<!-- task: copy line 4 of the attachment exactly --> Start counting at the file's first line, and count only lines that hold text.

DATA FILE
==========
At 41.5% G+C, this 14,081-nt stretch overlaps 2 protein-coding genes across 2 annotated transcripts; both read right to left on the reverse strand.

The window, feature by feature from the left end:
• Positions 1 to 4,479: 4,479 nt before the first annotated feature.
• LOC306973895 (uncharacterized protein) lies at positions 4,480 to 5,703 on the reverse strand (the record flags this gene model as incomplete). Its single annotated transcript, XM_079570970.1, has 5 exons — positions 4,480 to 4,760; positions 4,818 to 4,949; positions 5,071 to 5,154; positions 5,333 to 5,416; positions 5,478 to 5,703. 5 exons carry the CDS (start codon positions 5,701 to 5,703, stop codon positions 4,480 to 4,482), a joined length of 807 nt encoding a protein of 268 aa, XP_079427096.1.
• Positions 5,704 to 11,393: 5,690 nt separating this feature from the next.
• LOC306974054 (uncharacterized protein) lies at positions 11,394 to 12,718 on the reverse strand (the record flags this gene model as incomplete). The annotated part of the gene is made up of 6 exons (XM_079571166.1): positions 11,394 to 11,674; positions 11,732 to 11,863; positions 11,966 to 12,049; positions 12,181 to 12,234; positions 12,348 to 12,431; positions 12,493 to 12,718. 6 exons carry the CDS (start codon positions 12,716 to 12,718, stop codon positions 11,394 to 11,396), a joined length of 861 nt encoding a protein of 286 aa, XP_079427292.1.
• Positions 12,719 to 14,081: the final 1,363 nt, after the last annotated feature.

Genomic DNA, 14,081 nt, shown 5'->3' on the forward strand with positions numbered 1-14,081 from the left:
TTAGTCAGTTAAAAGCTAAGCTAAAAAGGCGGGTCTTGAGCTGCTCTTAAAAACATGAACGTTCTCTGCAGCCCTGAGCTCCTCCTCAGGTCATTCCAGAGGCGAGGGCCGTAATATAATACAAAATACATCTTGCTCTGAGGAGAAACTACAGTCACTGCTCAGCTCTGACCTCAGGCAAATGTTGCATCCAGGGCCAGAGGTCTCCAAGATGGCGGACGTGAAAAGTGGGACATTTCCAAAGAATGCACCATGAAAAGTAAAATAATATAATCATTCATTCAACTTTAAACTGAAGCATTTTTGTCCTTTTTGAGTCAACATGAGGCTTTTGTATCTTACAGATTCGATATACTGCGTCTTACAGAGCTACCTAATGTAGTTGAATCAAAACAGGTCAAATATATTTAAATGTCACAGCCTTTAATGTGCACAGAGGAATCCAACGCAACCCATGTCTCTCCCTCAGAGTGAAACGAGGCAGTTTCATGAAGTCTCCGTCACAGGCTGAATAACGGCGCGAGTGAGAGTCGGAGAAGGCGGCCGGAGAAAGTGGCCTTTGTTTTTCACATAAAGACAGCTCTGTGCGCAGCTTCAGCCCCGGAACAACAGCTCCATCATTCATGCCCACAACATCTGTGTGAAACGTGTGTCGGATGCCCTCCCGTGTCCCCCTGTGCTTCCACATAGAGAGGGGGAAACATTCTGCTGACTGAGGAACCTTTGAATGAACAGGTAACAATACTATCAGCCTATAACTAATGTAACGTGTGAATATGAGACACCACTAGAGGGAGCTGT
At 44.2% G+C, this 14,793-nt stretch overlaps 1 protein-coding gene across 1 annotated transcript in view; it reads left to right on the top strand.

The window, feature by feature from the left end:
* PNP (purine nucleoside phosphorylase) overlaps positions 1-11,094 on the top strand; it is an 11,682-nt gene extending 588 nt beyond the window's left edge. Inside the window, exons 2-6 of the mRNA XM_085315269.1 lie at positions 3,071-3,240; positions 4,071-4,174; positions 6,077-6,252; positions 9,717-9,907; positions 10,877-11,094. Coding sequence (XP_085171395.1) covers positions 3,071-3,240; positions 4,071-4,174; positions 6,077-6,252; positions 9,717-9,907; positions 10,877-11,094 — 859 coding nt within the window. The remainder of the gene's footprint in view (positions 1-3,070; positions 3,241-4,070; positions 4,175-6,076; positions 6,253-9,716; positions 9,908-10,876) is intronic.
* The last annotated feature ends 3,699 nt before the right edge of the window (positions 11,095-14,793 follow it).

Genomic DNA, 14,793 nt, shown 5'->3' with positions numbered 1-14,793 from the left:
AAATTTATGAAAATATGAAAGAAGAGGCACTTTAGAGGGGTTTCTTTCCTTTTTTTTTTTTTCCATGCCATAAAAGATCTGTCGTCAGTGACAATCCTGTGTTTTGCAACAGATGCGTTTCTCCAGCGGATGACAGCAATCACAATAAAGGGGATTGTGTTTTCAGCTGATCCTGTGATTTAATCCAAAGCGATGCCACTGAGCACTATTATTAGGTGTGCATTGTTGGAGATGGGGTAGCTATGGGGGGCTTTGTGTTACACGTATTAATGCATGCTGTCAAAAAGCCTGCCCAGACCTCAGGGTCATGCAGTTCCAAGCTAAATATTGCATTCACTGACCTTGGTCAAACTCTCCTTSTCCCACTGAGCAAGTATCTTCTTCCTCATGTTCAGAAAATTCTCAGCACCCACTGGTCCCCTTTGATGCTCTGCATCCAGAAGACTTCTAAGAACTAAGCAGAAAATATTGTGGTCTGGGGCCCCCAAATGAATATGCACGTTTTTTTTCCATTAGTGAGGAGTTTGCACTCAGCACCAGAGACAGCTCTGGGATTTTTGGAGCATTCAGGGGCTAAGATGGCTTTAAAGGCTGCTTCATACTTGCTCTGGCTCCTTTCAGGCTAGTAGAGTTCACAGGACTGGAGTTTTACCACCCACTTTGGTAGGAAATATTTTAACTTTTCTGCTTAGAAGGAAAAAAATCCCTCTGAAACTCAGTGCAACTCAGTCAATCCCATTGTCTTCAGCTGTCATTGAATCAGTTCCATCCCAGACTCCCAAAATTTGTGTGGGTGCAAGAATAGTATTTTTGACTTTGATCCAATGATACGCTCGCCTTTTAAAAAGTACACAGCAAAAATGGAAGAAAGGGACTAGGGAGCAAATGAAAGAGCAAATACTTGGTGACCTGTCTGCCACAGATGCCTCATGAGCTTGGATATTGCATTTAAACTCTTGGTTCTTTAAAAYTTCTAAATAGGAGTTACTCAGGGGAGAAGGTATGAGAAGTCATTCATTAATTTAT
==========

• LOC306973895 (uncharacterized protein) lies at positions 4,480 to 5,703 on the reverse strand (the record flags this gene model as incomplete). Its single annotated transcript, XM_079570970.1, has 5 exons — positions 4,480 to 4,760; positions 4,818 to 4,949; positions 5,071 to 5,154; positions 5,333 to 5,416; positions 5,478 to 5,703. 5 exons carry the CDS (start codon positions 5,701 to 5,703, stop codon positions 4,480 to 4,482), a joined length of 807 nt encoding a protein of 268 aa, XP_079427096.1.